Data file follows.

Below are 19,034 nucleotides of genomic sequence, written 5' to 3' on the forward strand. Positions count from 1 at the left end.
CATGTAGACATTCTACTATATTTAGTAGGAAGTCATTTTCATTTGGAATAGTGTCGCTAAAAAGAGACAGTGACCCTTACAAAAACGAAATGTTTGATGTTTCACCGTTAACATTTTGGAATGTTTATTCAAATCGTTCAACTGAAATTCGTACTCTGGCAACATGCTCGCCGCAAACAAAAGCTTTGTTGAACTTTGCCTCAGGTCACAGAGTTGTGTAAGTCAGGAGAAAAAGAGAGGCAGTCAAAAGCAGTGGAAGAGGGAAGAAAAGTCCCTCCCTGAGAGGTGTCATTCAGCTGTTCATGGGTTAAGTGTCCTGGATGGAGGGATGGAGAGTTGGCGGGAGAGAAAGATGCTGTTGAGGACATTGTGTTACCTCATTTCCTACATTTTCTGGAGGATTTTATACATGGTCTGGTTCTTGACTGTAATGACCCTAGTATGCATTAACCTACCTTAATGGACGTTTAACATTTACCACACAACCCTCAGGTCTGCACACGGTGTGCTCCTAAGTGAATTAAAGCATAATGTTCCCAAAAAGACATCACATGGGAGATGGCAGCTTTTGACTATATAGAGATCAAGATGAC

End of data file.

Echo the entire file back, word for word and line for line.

Below are 19,034 nucleotides of genomic sequence, written 5' to 3' on the forward strand. Positions count from 1 at the left end.
CATGTAGACATTCTACTATATTTAGTAGGAAGTCATTTTCATTTGGAATAGTGTCGCTAAAAAGAGACAGTGACCCTTACAAAAACGAAATGTTTGATGTTTCACCGTTAACATTTTGGAATGTTTATTCAAATCGTTCAACTGAAATTCGTACTCTGGCAACATGCTCGCCGCAAACAAAAGCTTTGTTGAACTTTGCCTCAGGTCACAGAGTTGTGTAAGTCAGGAGAAAAAGAGAGGCAGTCAAAAGCAGTGGAAGAGGGAAGAAAAGTCCCTCCCTGAGAGGTGTCATTCAGCTGTTCATGGGTTAAGTGTCCTGGATGGAGGGATGGAGAGTTGGCGGGAGAGAAAGATGCTGTTGAGGACATTGTGTTACCTCATTTCCTACATTTTCTGGAGGATTTTATACATGGTCTGGTTCTTGACTGTAATGACCCTAGTATGCATTAACCTACCTTAATGGACGTTTAACATTTACCACACAACCCTCAGGTCTGCACACGGTGTGCTCCTAAGTGAATTAAAGCATAATGTTCCCAAAAAGACATCACATGGGAGATGGCAGCTTTTGACTATATAGAGATCAAGATGAC